Email marketing lets you send the same e-mail messages to all the contacts in your data pool, regardless of whether your recipients open them, read their content, or click on
the links they contain. For example, so-called Automailer campaigns are suitable for this: Their email marketing software sends automatically prepared, successive emails with
informative content on a specific topic. An example: Anyone who has downloaded an e-book on a particular topic receives regular tips about this particular topic over a
certain period of time.
... or lead nurturing ...
The lead nurturing, on the other hand, is a silent dialogue: Any email you send to your prospective customers will return information. On the basis of which you can customize
the respective lead profile. This will determine the ideal time for direct contact. On the other, it makes your acquisition process increasingly efficient. Because you only
contact qualified leads – i.e. only prospective buyers willing to invest. In particular, if you have generated a lot of leads, it helps to filter out the contacts that are
interesting in terms of your sales target. Here, lead-nurturing is much better than email marketing. However, this also requires a little extra effort....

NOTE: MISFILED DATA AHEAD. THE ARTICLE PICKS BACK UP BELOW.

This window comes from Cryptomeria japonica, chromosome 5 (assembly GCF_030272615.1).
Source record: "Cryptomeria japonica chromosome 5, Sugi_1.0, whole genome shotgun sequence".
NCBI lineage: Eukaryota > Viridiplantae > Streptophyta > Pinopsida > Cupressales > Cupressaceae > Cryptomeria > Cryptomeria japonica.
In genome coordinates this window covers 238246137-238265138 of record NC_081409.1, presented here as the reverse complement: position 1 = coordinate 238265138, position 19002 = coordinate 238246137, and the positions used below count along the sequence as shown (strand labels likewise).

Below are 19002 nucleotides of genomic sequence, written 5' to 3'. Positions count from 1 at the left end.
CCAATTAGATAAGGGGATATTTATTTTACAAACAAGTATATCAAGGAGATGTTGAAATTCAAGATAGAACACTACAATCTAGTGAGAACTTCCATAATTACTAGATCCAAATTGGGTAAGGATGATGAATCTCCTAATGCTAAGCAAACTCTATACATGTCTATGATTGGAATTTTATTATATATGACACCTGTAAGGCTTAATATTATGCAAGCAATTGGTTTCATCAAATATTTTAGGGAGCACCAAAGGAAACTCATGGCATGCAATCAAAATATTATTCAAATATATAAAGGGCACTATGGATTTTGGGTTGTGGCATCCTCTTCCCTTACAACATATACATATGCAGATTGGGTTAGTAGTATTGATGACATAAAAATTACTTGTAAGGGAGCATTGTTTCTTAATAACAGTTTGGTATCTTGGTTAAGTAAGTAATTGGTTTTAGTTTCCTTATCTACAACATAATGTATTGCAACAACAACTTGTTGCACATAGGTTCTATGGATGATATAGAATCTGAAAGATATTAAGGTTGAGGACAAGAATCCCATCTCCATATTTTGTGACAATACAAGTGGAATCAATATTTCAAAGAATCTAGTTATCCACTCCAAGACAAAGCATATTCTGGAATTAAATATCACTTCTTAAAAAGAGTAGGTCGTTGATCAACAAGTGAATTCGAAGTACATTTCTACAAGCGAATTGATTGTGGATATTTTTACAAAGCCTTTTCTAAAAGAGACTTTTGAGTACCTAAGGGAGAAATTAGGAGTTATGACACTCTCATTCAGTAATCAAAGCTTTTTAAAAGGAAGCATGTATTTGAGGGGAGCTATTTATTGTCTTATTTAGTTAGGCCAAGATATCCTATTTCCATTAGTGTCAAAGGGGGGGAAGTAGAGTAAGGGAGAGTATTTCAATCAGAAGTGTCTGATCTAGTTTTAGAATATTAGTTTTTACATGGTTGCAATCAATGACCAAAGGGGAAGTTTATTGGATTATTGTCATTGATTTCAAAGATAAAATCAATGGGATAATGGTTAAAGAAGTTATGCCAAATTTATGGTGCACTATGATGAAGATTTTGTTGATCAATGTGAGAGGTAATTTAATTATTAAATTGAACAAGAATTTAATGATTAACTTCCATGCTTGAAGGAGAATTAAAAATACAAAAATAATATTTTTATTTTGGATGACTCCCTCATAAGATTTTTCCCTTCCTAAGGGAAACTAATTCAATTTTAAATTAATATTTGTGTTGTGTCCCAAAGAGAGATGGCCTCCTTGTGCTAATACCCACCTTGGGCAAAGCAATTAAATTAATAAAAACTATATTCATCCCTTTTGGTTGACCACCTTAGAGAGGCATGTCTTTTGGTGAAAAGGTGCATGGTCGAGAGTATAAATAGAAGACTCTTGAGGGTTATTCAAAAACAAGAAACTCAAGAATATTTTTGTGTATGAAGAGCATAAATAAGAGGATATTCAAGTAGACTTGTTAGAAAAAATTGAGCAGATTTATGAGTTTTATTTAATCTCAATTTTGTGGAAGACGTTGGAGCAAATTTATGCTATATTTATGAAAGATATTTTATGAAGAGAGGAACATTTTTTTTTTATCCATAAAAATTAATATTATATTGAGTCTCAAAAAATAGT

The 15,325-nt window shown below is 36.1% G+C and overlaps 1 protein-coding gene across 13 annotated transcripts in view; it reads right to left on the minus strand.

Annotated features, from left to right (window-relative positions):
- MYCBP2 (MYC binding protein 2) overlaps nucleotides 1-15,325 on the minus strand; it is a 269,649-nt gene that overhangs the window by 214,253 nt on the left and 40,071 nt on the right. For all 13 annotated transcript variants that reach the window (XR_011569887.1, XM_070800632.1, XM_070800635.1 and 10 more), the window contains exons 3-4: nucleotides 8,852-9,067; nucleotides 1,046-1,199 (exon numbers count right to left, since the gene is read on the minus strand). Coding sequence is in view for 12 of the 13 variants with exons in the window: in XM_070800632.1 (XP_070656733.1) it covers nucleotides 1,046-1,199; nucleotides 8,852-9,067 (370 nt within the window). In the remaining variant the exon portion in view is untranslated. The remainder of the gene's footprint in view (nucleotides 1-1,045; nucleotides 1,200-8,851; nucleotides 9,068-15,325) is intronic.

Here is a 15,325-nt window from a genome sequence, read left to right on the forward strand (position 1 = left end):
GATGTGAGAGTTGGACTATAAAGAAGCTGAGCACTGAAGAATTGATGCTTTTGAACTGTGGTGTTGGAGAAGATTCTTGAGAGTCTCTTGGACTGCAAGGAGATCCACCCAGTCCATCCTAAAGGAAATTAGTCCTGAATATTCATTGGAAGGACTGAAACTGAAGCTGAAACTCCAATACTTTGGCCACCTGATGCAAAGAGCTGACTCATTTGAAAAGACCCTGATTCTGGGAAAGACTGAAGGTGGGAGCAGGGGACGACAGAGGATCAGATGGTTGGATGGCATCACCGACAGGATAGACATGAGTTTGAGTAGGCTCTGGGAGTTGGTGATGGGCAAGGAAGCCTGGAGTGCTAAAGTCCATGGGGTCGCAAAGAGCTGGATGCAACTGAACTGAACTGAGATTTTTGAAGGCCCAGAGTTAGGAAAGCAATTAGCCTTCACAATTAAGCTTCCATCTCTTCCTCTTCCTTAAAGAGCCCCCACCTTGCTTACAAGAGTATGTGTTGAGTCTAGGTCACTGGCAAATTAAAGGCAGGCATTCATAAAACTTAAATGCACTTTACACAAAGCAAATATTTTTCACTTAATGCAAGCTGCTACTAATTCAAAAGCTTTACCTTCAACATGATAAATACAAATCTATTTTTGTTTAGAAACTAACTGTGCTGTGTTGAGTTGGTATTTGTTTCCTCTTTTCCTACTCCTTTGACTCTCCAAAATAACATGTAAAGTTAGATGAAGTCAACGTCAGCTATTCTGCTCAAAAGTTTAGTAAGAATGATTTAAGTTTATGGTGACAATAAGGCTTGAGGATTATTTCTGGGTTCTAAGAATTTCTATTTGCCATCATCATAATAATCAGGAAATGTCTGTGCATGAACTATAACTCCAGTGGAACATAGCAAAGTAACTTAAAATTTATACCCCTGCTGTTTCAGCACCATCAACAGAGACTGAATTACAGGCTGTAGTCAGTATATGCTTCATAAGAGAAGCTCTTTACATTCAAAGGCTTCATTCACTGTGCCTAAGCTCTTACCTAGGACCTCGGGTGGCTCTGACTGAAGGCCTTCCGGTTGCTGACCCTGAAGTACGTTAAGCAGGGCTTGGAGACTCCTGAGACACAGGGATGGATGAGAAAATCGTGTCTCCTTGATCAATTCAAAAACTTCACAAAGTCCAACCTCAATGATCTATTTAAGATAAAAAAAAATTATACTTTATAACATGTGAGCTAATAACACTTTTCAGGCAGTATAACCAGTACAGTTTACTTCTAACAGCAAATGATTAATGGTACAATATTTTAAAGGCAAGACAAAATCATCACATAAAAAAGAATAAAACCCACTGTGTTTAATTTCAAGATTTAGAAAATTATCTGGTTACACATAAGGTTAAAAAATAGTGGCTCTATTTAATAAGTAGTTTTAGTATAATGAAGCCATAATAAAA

depending on the objective
Define in advance what exactly you want to achieve: filter and develop your prospects, or just keep them on the hook, keeping the name of your business in mind. Keep in mind
that blending both approaches not only complicates your entire communication, but also complicates your new customer business and subsequent sales efforts. However, you can
test both variants in separate campaigns with different themes and triggers to find the way that suits you best. If you choose a true lead nurturing campaign, the following
four tips will tell you how best to plan it and what to look for:
Tip 1: Design purposefully ...
You have chosen lead nurturing as a concrete strategy for B2B lead generation? Then you will accompany your prospects step by step until the investment decision. Campaign
planning is therefore a bit trickier. From a conceptual point of view, such a campaign is thought through relatively quickly. A practical example: You are offering the
download of a white paper on the topic "Industrial leak testing methods". You offer your prospective customers useful information. You help them with their selection process
and in exchange they leave you their data.
After completing the download form, they receives a double-opt-in-mail, which they confirm. Then they get the download link. When they download the whitepaper, they receive a
mailing invitation to a webinar a week later. In this you explain which test methods are suitable for which application scenarios in which industries. If they haven’t